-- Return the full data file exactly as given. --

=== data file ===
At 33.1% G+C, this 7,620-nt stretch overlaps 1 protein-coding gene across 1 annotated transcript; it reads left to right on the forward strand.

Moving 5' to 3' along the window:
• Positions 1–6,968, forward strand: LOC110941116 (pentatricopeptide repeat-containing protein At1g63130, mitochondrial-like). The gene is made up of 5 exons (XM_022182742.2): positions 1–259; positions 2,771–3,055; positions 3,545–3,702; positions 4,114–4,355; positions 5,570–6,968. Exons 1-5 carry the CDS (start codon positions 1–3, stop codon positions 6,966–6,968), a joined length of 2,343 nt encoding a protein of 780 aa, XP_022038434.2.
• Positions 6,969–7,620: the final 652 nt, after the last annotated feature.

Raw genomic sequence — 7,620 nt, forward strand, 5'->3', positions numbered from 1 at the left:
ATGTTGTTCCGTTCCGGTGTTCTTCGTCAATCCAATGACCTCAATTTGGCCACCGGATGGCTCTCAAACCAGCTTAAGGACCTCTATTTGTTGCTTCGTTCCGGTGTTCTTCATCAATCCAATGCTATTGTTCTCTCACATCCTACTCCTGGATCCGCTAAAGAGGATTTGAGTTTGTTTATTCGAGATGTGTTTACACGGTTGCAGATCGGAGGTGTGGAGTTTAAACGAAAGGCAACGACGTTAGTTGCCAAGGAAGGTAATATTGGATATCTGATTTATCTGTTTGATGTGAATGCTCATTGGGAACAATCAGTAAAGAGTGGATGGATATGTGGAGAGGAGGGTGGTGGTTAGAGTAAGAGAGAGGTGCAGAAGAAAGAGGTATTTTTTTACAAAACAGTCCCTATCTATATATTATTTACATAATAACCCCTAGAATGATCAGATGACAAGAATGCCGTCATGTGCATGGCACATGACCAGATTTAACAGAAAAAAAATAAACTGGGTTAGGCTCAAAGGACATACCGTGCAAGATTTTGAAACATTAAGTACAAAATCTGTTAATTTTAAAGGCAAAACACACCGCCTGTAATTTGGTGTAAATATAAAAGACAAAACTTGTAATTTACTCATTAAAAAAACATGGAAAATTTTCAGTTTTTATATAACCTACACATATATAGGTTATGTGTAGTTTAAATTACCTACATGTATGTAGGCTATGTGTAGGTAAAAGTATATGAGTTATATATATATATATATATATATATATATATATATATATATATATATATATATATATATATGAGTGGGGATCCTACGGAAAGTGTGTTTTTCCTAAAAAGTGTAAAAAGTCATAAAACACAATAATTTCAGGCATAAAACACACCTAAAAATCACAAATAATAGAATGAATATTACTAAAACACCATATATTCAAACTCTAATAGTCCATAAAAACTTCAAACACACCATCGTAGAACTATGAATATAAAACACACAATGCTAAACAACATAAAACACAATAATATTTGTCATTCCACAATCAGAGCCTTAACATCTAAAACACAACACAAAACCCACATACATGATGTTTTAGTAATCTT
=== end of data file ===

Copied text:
At 33.1% G+C, this 7,620-nt stretch overlaps 1 protein-coding gene across 1 annotated transcript; it reads left to right on the forward strand.

Moving 5' to 3' along the window:
• Positions 1–6,968, forward strand: LOC110941116 (pentatricopeptide repeat-containing protein At1g63130, mitochondrial-like). The gene is made up of 5 exons (XM_022182742.2): positions 1–259; positions 2,771–3,055; positions 3,545–3,702; positions 4,114–4,355; positions 5,570–6,968. Exons 1-5 carry the CDS (start codon positions 1–3, stop codon positions 6,966–6,968), a joined length of 2,343 nt encoding a protein of 780 aa, XP_022038434.2.
• Positions 6,969–7,620: the final 652 nt, after the last annotated feature.

Raw genomic sequence — 7,620 nt, forward strand, 5'->3', positions numbered from 1 at the left:
ATGTTGTTCCGTTCCGGTGTTCTTCGTCAATCCAATGACCTCAATTTGGCCACCGGATGGCTCTCAAACCAGCTTAAGGACCTCTATTTGTTGCTTCGTTCCGGTGTTCTTCATCAATCCAATGCTATTGTTCTCTCACATCCTACTCCTGGATCCGCTAAAGAGGATTTGAGTTTGTTTATTCGAGATGTGTTTACACGGTTGCAGATCGGAGGTGTGGAGTTTAAACGAAAGGCAACGACGTTAGTTGCCAAGGAAGGTAATATTGGATATCTGATTTATCTGTTTGATGTGAATGCTCATTGGGAACAATCAGTAAAGAGTGGATGGATATGTGGAGAGGAGGGTGGTGGTTAGAGTAAGAGAGAGGTGCAGAAGAAAGAGGTATTTTTTTACAAAACAGTCCCTATCTATATATTATTTACATAATAACCCCTAGAATGATCAGATGACAAGAATGCCGTCATGTGCATGGCACATGACCAGATTTAACAGAAAAAAAATAAACTGGGTTAGGCTCAAAGGACATACCGTGCAAGATTTTGAAACATTAAGTACAAAATCTGTTAATTTTAAAGGCAAAACACACCGCCTGTAATTTGGTGTAAATATAAAAGACAAAACTTGTAATTTACTCATTAAAAAAACATGGAAAATTTTCAGTTTTTATATAACCTACACATATATAGGTTATGTGTAGTTTAAATTACCTACATGTATGTAGGCTATGTGTAGGTAAAAGTATATGAGTTATATATATATATATATATATATATATATATATATATATATATATATATATATATATATATGAGTGGGGATCCTACGGAAAGTGTGTTTTTCCTAAAAAGTGTAAAAAGTCATAAAACACAATAATTTCAGGCATAAAACACACCTAAAAATCACAAATAATAGAATGAATATTACTAAAACACCATATATTCAAACTCTAATAGTCCATAAAAACTTCAAACACACCATCGTAGAACTATGAATATAAAACACACAATGCTAAACAACATAAAACACAATAATATTTGTCATTCCACAATCAGAGCCTTAACATCTAAAACACAACACAAAACCCACATACATGATGTTTTAGTAATCTT